According to a press release, the LGBT groups Lambda Legal, National Center for Lesbian Rights and the ACLU LGBT Project have filed a motion asking that the U.S. District Court in San Francisco to allow Our Family Coalition, Lavender Seniors of the East Bay and Parents, Families, and Friends of Lesbians and Gays to intervene in Perry v. Schwarzenegger, the Olson-Boies federal suit (filed as American Foundation for Equal Rights) designed to put the question of marriage equality before the United States Supreme Court as soon as possible.
Earlier, Lambda Legal and others issued a warning
that "ill-timed lawsuits could set the fight for marriage back."
"These groups wish to illustrate for the court the diverse needs of their members and the lesbian, gay, bisexual, and transgender (LGBT) community generally to provide the full factual record," said Jennifer C. Pizer, National Marriage Project Director for Lambda Legal. Lambda Legal, NCLR and ACLU had previously filed a friend-of-the-court brief
in the case June 26.
But Towleroad has obtained a copy of a letter (full letter after the jump) from Chad H. Griffin, Board President of American Foundation for Equal Rights, to the LGBT groups urging the following:
"On behalf of the plaintiffs and our board, donors and supporters, I am writing to ask that you not intervene in Perry v. Schwarzenegger.
"Given our willingness to collaborate with you, and your efforts to undercut this case, we were surprised and disappointed when we became aware of your desire to intervene.
"You have unrelentingly and unequivocally acted to undermine this case even before it was filed. In light of that, it is inconceivable that you would zealously and effectively litigate this case if you were successful in intervening. Therefore, we will vigorously oppose any motion to intervene."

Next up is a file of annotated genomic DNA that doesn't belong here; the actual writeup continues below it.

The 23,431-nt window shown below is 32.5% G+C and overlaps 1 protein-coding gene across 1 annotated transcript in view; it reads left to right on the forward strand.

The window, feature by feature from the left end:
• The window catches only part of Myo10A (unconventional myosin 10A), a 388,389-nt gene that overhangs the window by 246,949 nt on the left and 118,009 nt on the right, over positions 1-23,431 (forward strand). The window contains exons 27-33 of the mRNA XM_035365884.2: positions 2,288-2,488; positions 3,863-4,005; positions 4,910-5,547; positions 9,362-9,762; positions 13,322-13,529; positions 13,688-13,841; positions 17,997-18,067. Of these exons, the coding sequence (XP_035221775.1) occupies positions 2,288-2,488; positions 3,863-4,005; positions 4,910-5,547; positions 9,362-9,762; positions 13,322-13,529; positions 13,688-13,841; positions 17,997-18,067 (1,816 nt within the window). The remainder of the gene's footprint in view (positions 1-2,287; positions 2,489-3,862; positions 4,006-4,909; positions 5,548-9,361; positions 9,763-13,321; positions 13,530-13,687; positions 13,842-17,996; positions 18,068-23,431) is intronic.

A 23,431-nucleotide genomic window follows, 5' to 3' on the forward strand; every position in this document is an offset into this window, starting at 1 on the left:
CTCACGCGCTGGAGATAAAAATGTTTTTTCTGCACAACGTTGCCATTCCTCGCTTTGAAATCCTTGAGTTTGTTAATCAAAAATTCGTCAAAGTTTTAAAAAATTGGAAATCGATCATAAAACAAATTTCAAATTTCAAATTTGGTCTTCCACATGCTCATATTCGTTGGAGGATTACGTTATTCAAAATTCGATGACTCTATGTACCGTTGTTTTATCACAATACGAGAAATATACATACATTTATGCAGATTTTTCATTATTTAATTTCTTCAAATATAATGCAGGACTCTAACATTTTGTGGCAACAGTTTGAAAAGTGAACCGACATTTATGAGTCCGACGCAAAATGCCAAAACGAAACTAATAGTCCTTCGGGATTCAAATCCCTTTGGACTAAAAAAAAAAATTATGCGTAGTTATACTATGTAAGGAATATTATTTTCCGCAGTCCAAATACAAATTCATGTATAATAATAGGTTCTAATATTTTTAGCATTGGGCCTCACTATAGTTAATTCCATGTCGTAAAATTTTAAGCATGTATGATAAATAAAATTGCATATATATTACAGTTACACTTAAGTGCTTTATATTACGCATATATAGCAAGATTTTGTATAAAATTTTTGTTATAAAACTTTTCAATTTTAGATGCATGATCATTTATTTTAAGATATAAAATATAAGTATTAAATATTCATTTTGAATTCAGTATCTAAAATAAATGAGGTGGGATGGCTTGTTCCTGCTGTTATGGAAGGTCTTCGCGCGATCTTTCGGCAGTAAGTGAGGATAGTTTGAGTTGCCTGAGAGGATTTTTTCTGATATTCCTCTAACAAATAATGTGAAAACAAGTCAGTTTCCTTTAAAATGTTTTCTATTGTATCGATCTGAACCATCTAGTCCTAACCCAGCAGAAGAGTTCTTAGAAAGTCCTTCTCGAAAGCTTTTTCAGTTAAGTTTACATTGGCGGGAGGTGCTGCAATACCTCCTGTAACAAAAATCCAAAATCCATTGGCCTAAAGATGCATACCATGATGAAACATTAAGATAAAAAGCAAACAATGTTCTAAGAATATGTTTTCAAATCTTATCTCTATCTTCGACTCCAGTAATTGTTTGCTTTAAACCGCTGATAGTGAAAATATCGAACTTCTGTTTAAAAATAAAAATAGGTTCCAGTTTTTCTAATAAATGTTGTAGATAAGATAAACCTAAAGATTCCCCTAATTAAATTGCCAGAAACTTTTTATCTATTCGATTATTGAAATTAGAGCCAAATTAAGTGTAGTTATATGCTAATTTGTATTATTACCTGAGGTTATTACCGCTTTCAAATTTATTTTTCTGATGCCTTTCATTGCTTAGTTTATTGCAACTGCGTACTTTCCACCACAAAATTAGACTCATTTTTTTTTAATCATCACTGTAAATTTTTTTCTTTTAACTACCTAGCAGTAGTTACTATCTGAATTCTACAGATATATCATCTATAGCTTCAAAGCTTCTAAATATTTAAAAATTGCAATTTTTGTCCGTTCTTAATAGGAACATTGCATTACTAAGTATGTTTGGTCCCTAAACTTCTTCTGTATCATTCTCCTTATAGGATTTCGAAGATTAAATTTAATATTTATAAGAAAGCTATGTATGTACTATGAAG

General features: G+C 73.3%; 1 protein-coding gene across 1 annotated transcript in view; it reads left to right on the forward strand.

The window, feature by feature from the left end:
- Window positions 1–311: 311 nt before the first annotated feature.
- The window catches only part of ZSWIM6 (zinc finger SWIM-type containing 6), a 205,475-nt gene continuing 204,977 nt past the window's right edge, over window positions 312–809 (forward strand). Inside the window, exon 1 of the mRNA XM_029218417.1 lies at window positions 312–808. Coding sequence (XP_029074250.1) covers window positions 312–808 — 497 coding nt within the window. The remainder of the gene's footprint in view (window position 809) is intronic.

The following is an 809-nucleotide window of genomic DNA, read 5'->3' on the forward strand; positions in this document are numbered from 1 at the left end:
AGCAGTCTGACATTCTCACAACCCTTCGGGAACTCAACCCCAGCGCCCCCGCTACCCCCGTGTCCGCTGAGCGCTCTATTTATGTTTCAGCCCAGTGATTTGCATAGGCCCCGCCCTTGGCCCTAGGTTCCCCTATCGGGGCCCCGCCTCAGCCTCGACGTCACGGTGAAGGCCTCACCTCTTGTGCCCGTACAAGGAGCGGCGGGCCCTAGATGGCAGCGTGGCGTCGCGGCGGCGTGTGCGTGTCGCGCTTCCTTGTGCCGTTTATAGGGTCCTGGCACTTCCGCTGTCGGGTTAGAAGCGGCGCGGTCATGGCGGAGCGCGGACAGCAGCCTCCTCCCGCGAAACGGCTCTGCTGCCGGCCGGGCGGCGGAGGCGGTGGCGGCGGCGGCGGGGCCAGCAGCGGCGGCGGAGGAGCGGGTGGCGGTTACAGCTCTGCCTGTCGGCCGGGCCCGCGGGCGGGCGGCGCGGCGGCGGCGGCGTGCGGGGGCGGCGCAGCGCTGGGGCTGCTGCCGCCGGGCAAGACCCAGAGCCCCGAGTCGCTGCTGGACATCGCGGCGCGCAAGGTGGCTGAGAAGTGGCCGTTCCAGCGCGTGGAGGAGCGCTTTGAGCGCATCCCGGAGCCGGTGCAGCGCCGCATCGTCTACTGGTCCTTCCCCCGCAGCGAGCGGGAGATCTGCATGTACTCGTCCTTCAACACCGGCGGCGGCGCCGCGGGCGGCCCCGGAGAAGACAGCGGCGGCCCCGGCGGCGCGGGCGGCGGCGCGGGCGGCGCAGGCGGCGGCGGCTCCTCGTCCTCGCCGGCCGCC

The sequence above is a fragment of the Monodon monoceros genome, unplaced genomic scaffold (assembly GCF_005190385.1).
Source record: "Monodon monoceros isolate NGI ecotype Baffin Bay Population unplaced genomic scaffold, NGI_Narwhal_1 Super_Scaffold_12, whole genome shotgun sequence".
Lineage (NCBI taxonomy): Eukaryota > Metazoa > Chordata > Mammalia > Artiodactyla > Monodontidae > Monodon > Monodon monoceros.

The letter is tough stuff, laundry-listing the LGBT groups' unhelpful soundbytes and actions, and goes on to list the Foundation's efforts to "stand together, shoulder to shoulder, in this battle."
Despite the obvious rift, Griffin writes that the Foundation remains "willing to work closely with you at all stages of this case and welcome your continued participation in the district court proceedings as an amicus curiae
. But we cannot and will not support your motion to intervene."
The argument for the Johnny-come-lately LGBT groups butting out is more persuasive than just a me-first, knee-jerk reaction:
"As a result of your intervention, we could be mired in procedurally convoluted pre-trial maneuvering for years—while and gay and lesbian individuals in California continue to suffer the daily indignity of being denied their federal constitutional right to marry the person of their choosing."
It would appear Lambda Legal, National Center for Lesbian Rights and the ACLU LGBT Project are either realizing the case might actually be successful and therefore want to ride its coattails for credit and relevancy, or—depending on your capacity for cynicism—are intentionally dragging down a suit from a rival group working for the same cause.